China’s three Shenzhou 13 astronauts are preparing to return to Earth after a national record six-month-long mission in orbit aboard the Chinese space station.
Commander Zhai Zhigang, Wang Yaping and Ye Guangfu launched on Shenzhou 13 from Jiuquan in the Gobi Desert on Oct. 15, 2021, docking with the still-under-construction Chinese space station hours later.
The trio have since completed two extravehicular activities — or spacewalks — delivered a pair of science outreach lectures and carried out more than 20 scientific experiments related to studies of life sciences and more during their nearly six months in orbit.
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They will have spent 167 days in space aboard the station’s core Tianhe module by the end of March and are expected to complete their mission at around the 180-day mark. Before leaving, however, they will prepare Tianhe for the arrival of its next crew, launching on Shenzhou 14 in the coming months.
“Before leaving, there are a lot of materials that need to be sorted out, including those packages and products on Tianzhou 3,” Zhong Weiwei, an associate research fellow at the Astronaut Center of China, told China Central Television (CCTV), referring to a cargo spacecraft that launched to the Chinese space station in September.
“The crew of Shenzhou 14 will come up more than a month after the Shenzhou 13 crew’s return, so these products and equipment should be put in place in advance,” Zhong said, adding that a number of important samples are to be brought back from space.
China has not yet announced a date for the crew’s return to Earth, but Zhou Jianping, chief designer of China’s human spaceflight program, told Chinese press on March 4 that they would come home in mid-April.
Shenzhous 13 has set a number of Chinese records. The country’s previous national record for human spaceflight mission duration was set by last year’s Shenzhou 12 mission, which lasted 92 days.
Wang became the first woman astronaut aboard Tianhe and the first Chinese woman to embark on a spacewalk.
The mission has also highlighted how China’s ruling Communist Party has been seeking to use the space station for domestic legitimacy.
Molly Silk, a doctoral researcher of Chinese space policy at the University of Manchester in England, told Space.com recently that the live science lectures aim to underline China’s progress and inspire interest in science.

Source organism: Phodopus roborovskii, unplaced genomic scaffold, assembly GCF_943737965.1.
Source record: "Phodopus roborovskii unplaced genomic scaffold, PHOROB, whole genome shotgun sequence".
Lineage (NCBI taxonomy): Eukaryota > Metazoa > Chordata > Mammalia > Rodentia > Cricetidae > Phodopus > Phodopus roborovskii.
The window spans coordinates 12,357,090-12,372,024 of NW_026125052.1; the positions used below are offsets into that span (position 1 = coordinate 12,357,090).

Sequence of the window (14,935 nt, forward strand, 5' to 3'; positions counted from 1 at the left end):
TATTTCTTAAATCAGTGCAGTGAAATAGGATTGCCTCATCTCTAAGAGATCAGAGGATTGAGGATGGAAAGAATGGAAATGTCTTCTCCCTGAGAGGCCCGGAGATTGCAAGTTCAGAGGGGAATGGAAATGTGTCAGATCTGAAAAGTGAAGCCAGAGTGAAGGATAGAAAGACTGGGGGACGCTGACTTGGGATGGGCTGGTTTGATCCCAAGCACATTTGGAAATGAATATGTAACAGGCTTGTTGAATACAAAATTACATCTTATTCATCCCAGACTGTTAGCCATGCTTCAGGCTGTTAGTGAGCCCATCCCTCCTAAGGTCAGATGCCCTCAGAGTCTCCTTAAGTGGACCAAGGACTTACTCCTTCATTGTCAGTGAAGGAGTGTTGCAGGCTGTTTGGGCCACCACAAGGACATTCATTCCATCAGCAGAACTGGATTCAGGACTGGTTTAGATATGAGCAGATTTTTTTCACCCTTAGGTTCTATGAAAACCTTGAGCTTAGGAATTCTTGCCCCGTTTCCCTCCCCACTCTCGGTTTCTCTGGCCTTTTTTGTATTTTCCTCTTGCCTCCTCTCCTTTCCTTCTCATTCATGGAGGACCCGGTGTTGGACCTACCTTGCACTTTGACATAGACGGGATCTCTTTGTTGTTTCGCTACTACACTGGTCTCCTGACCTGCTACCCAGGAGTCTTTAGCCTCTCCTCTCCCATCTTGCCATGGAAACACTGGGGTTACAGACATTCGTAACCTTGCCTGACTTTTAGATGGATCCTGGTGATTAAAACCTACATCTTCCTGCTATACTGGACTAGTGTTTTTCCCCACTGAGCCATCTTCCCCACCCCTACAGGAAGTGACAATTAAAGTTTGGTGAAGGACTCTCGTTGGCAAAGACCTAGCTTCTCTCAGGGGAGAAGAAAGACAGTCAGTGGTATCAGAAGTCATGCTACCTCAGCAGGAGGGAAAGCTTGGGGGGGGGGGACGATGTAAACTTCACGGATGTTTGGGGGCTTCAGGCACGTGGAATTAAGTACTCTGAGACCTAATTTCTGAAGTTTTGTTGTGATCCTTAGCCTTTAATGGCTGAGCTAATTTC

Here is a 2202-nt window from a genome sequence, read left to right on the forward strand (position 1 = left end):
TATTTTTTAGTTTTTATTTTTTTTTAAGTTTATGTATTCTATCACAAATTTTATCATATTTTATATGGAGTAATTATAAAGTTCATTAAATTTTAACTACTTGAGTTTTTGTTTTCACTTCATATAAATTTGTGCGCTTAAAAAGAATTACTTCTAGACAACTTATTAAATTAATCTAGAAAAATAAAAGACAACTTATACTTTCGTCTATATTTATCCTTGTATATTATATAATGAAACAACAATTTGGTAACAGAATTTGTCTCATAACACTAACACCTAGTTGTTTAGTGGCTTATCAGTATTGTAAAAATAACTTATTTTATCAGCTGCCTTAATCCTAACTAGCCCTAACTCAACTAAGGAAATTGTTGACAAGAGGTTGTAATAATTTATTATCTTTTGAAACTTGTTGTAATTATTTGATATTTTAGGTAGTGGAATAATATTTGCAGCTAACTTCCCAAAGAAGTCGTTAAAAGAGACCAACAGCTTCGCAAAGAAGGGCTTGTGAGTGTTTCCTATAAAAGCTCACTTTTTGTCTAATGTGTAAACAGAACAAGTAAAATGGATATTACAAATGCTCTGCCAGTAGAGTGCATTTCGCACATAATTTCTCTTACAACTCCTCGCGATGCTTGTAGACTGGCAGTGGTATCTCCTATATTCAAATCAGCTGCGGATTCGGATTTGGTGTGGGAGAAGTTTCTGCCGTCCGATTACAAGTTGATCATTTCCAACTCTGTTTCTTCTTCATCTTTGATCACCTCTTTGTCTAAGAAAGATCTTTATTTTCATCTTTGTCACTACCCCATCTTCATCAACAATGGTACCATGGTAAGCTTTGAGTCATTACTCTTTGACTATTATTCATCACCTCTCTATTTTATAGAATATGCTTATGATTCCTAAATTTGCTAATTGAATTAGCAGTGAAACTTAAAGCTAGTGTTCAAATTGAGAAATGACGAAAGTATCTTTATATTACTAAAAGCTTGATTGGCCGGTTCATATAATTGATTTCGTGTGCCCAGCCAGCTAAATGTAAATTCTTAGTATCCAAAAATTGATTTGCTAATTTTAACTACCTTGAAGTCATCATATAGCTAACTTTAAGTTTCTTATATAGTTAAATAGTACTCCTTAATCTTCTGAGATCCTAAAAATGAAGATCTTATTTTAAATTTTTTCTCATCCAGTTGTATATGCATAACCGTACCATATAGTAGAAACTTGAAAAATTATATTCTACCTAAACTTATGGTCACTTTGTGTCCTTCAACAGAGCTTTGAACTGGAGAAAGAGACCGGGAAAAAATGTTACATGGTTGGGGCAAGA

“A real-time, interactive event with China’s taikonauts highlights the reality of the country’s technological achievements and displays the competencies and utility of its space program,” Silk said. “Such an event serves to enhance national pride and to encourage young citizens to pursue science-based careers.”
The live lecture audiences specifically included students from provinces and regions from the country’s periphery, including Hong Kong, Macau, Tibet and Xinjiang.
The space station and the astronauts also featured in solar New Year and Lunar New Year celebrations, highlighting that China now has its own, permanent crewed presence in orbit just like the International Space Station.
Meanwhile, the crewmembers are continuing their preparations for a return to Earth, including physical exercise regimens.
“Based on the data obtained from their physical in-orbit examination, we have made targeted adjustments to the entire protection plan before their return. In fact, the focus at this stage is on guaranteeing [the astronauts’] physical exercise to prepare for a safe landing and safe return,” Zhong told CCTV.
When it does leave space, the Shenzhou 13 return capsule will be deorbited for a landing near Dongfeng in the Gobi Desert, Inner Mongolia, close to the Jiuquan Satellite Launch Center from which it lifted off.
China is planning two crewed missions, Shenzhou 14 and Shenzhou 15, in 2022. China aims to add two further modules to Tianhe this year, meaning that the completed, three-module space station will be able to host both of these three-astronaut crews for a short time and complete a first crew handover of the station late in the year.
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